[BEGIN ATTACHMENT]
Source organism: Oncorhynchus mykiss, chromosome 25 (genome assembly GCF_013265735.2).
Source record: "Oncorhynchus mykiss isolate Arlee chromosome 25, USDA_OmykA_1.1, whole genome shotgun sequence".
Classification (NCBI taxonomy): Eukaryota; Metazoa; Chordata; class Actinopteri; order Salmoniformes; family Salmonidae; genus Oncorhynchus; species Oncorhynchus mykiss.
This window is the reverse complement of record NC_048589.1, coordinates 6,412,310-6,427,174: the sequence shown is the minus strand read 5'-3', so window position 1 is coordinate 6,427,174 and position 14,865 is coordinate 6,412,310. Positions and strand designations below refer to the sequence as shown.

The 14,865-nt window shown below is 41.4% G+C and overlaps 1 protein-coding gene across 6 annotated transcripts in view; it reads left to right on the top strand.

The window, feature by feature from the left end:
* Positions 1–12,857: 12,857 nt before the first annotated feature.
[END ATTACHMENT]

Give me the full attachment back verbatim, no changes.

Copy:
Source organism: Oncorhynchus mykiss, chromosome 25 (genome assembly GCF_013265735.2).
Source record: "Oncorhynchus mykiss isolate Arlee chromosome 25, USDA_OmykA_1.1, whole genome shotgun sequence".
Classification (NCBI taxonomy): Eukaryota; Metazoa; Chordata; class Actinopteri; order Salmoniformes; family Salmonidae; genus Oncorhynchus; species Oncorhynchus mykiss.
This window is the reverse complement of record NC_048589.1, coordinates 6,412,310-6,427,174: the sequence shown is the minus strand read 5'-3', so window position 1 is coordinate 6,427,174 and position 14,865 is coordinate 6,412,310. Positions and strand designations below refer to the sequence as shown.

The 14,865-nt window shown below is 41.4% G+C and overlaps 1 protein-coding gene across 6 annotated transcripts in view; it reads left to right on the top strand.

The window, feature by feature from the left end:
* Positions 1–12,857: 12,857 nt before the first annotated feature.